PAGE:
skip navigation


Register for Latest Research

Stay Informed
Register with NCJRS to receive NCJRS's biweekly e-newsletter JUSTINFO and additional periodic emails from NCJRS and the NCJRS federal sponsors that highlight the latest research published or sponsored by the Office of Justice Programs.

NCJRS Abstract

The document referenced below is part of the NCJRS Virtual Library collection. To conduct further searches of the collection, visit the Virtual Library. See the Obtain Documents page for direction on how to access resources online, via mail, through interlibrary loans, or in a local library.


NCJ Number: 186054 Find in a Library
Title: Aboriginal Sentencing Reform in Canada--Prospects for Success: Standing Tall with Both Feet Planted Firmly in the Air
Journal: E Law: Murdoch University Electronic Journal of Law  Volume:7  Issue:1  Dated:March 2000  Pages:1-44
Author(s): Susan Haslip
Date Published: March 2000
Page Count: 45
Format: Article
Language: English
Country: Australia
Annotation: This paper critically assesses the likelihood that recent sentencing reforms in Canada will address the overrepresentation of Aboriginal people in prisons and recommends ways to make the recent law reform more effective.
Abstract: The criminal code amendments that took effect in September 1996 included section 718.2(e), which stated that all available nonprison sanctions that are reasonable in the circumstances should receive consideration for all offenders, especially Aboriginal offenders. Another provision gave sentencing judges the discretion to allow offenders sentenced to 2 years or less in provincial institutions to serve their sentence in the community pursuant to a conditional sentence order. The analysis argues that sentencing reform has only limited ability to affect the causes of Aboriginal offending and alienation, because it does not address the decades of dislocation and lack of economic development that have resulted in higher crime rates among Aboriginal people. In addition, sentencing innovations do not address Aboriginal alienation from the criminal justice system. Needed legislative amendments should focus on clarifying the emphasis on a restorative justice approach in most cases and the need for judges and attorneys to recognize the unique circumstances of Aboriginal offenders. Otherwise, legislative reliance on section 718.2(e) to deal with Aboriginal overrepresentation in Canadian correctional institutions is equivalent to standing firmly with both feet planted firmly in the air. Reference notes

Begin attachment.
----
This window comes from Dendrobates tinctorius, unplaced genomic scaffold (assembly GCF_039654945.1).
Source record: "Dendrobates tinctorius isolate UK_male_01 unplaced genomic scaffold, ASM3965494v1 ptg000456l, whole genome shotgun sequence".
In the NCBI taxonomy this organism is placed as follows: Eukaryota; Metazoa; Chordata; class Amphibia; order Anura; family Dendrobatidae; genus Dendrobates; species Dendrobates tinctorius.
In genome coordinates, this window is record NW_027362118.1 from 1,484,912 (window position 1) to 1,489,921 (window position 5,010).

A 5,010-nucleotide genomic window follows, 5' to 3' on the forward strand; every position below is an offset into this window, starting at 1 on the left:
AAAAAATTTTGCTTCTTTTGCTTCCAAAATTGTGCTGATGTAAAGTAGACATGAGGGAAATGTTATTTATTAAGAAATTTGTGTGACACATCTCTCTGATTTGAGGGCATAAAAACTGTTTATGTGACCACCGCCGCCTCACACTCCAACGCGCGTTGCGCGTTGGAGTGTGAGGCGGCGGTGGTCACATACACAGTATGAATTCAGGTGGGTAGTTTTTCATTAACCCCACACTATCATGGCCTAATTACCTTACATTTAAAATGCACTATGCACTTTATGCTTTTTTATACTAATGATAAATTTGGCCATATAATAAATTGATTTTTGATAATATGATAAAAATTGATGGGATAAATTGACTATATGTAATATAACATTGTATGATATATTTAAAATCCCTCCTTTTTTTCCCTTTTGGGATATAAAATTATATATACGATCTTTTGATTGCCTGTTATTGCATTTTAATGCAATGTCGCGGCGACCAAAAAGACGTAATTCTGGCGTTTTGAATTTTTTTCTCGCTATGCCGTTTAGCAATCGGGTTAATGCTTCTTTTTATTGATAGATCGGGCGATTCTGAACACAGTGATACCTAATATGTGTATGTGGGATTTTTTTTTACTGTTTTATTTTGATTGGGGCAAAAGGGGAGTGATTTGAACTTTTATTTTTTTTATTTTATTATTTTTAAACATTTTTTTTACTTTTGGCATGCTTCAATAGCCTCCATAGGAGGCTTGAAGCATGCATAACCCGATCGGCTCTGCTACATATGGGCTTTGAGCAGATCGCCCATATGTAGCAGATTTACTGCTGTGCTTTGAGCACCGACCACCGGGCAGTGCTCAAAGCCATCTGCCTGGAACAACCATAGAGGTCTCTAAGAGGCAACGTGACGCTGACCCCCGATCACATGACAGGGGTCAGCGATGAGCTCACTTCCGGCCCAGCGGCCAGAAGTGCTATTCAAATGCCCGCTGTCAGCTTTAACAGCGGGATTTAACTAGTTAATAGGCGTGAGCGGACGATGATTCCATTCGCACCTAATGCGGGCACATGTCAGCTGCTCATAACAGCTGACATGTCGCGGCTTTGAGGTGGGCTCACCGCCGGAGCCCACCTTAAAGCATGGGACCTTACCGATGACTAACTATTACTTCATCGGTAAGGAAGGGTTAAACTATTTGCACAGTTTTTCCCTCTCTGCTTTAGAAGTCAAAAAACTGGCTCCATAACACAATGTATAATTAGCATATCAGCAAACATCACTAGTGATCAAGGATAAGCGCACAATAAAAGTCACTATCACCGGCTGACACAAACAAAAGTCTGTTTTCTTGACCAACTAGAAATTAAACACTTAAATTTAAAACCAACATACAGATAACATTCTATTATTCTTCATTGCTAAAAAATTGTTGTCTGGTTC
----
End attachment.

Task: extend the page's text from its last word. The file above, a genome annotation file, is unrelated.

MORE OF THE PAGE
Main Term(s): Foreign courts
Index Term(s): Aborigines; Alternatives to institutionalization; American Indians; Canada; Cause removal crime prevention; Eskimos; Foreign sentencing; Minority overrepresentation; Sentencing reform
To cite this abstract, use the following link:

*A link to the full-text document is provided whenever possible. For documents not available online, a link to the publisher's website is provided. Tell us how you use the NCJRS Library and Abstracts Database - send us your feedback.